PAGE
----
Afterwards, felt completely torn with conflicting emotions as I sat in the Jeep before heading back to our new home. On one hand, I was overjoyed by the fact that because of the Triangle community, less than two weeks in our new home city, I had FRIENDS! I now instantly have women who I can ring up or pop over to have lunch with and talk about all of our experiences and where we’ve been and what we’ve seen and … it was lovely. On the other hand, it made me remember again we seem to continue choosing to make decision where we have to say goodbye to our amazing tight-knit community of friends in the places we have left behind. I wanted to instead be back THERE and having lunch with THEM … not here.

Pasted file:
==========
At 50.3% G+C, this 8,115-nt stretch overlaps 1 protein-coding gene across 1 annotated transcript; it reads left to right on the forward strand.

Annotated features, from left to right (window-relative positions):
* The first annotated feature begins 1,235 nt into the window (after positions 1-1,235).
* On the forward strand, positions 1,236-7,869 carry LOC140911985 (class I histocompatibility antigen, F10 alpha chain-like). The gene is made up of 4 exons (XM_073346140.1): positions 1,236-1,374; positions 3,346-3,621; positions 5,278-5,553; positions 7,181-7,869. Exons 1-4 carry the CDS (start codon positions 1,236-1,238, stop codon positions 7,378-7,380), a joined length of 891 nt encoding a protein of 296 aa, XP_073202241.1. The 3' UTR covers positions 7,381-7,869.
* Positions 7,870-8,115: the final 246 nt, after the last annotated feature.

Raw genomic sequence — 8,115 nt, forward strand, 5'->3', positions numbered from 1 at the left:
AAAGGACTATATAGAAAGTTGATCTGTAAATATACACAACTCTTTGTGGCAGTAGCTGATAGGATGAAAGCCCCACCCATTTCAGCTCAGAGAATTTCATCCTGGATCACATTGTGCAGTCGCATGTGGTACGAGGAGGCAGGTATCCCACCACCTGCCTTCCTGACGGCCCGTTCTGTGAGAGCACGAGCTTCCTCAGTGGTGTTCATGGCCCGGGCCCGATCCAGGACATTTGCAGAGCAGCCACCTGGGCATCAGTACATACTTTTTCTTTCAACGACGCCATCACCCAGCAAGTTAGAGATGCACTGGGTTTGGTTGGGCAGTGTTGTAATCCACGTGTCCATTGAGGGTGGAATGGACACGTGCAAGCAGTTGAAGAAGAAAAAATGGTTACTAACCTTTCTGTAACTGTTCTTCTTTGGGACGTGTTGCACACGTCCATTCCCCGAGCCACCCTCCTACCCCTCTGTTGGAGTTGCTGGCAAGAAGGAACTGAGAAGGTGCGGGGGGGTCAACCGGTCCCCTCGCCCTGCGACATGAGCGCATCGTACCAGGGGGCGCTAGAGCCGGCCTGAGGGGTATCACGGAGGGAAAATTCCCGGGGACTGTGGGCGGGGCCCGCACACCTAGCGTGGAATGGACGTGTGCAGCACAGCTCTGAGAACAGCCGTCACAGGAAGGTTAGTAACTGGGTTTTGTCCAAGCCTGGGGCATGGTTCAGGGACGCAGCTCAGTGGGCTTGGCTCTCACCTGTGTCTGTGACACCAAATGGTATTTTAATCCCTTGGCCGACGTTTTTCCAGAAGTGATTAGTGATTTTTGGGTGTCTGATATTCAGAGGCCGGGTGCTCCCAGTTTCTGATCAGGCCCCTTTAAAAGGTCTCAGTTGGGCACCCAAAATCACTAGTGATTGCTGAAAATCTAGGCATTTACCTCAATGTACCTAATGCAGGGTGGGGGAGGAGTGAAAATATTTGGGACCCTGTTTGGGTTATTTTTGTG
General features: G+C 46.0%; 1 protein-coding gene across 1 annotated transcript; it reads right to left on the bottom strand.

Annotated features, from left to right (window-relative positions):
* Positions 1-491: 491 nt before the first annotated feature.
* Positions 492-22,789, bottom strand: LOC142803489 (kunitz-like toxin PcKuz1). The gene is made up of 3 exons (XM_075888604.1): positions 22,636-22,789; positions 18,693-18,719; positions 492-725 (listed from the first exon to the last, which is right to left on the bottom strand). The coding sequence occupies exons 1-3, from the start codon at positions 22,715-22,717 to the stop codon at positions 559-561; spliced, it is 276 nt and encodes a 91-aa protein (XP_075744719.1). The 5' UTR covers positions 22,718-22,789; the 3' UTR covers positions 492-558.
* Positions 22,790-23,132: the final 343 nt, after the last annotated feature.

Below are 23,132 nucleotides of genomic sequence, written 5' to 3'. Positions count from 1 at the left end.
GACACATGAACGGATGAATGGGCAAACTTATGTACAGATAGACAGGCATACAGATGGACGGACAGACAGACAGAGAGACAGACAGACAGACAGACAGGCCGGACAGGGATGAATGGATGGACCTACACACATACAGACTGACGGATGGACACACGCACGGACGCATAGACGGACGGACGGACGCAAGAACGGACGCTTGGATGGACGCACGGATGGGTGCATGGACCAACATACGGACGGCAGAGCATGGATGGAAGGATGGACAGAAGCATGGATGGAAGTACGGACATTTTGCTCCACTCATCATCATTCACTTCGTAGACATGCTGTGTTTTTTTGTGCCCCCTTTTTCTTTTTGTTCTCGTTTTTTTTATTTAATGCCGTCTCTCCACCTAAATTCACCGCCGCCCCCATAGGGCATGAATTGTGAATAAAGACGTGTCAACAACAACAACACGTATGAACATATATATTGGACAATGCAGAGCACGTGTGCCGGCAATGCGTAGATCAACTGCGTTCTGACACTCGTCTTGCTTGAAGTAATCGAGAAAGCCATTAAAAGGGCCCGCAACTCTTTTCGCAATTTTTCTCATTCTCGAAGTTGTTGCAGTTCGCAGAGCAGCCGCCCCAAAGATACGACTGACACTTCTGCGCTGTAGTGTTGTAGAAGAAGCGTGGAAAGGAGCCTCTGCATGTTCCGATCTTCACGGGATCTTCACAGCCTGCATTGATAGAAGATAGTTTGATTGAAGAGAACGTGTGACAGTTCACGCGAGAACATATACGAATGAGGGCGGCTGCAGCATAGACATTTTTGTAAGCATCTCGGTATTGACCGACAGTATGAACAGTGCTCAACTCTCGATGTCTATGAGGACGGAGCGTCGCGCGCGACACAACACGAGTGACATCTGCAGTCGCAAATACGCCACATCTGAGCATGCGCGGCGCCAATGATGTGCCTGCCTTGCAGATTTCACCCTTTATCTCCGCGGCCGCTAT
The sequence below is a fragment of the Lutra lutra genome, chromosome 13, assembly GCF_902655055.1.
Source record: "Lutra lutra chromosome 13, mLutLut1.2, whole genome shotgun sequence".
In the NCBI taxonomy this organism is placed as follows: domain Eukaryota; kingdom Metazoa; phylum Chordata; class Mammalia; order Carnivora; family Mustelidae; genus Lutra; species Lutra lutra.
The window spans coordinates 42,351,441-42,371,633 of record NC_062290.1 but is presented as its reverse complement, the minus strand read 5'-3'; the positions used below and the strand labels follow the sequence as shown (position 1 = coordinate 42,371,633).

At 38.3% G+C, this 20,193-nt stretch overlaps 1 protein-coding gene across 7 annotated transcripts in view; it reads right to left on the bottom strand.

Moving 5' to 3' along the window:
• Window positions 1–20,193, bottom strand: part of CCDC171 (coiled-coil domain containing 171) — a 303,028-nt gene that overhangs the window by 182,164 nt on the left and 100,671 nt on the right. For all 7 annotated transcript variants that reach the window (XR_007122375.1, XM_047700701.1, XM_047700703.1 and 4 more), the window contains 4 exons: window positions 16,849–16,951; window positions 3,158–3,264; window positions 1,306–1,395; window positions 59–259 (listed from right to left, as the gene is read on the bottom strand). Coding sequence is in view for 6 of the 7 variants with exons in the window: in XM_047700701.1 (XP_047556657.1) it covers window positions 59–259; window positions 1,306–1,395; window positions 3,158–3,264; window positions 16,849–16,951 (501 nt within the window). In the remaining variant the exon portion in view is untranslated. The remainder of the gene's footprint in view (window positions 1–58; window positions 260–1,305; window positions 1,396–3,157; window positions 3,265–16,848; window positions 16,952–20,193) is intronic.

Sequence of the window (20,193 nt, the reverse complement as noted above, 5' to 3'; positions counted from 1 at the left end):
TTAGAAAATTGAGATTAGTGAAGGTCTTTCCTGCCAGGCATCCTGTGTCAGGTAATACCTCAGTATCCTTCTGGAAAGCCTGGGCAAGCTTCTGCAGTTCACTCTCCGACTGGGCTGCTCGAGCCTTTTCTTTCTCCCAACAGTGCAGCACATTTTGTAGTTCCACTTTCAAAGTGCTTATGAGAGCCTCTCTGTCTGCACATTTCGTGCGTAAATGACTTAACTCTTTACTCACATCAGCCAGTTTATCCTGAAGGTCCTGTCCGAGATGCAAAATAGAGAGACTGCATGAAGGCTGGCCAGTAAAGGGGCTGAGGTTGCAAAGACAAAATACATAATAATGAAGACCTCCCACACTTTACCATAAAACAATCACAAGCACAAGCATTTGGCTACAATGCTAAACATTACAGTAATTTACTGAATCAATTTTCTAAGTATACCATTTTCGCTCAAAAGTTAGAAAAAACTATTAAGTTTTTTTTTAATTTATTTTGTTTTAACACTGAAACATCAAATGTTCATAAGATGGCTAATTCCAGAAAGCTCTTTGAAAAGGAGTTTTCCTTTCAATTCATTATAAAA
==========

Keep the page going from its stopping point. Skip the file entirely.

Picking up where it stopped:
As I sat, shivering a bit because winter is coming, and wishing I would quit getting so emotional about all of the things, I turned on the radio and hit scan. I haven’t set my new radio station presets yet, and I figured then was as good of a time as any to make one more “settle in” step. Quite ironically, Let It Matter by Johnnyswim, came on the radio.

In a recent interview about the background story to the song, one half of the JohnnySwim duo said:

“In a season of loss and tragedy a few years back, it often felt like there was an unspoken pressure to be OK and get back to normal. But grief doesn’t work that way. It’s not meant to. We had one friend who calmed the rush in us to feel better quickly. She said the best thing she learned when she had lost her father was to actually feel it. He was worth the sorrow and the longing, and it was her honor to grieve him. That was a healing thought to us and one that we haven’t let go of. We refer to ‘Let it Matter’ as ‘hope in a minor key’ because that’s what it has been to us, permission to hurt in order to heal.”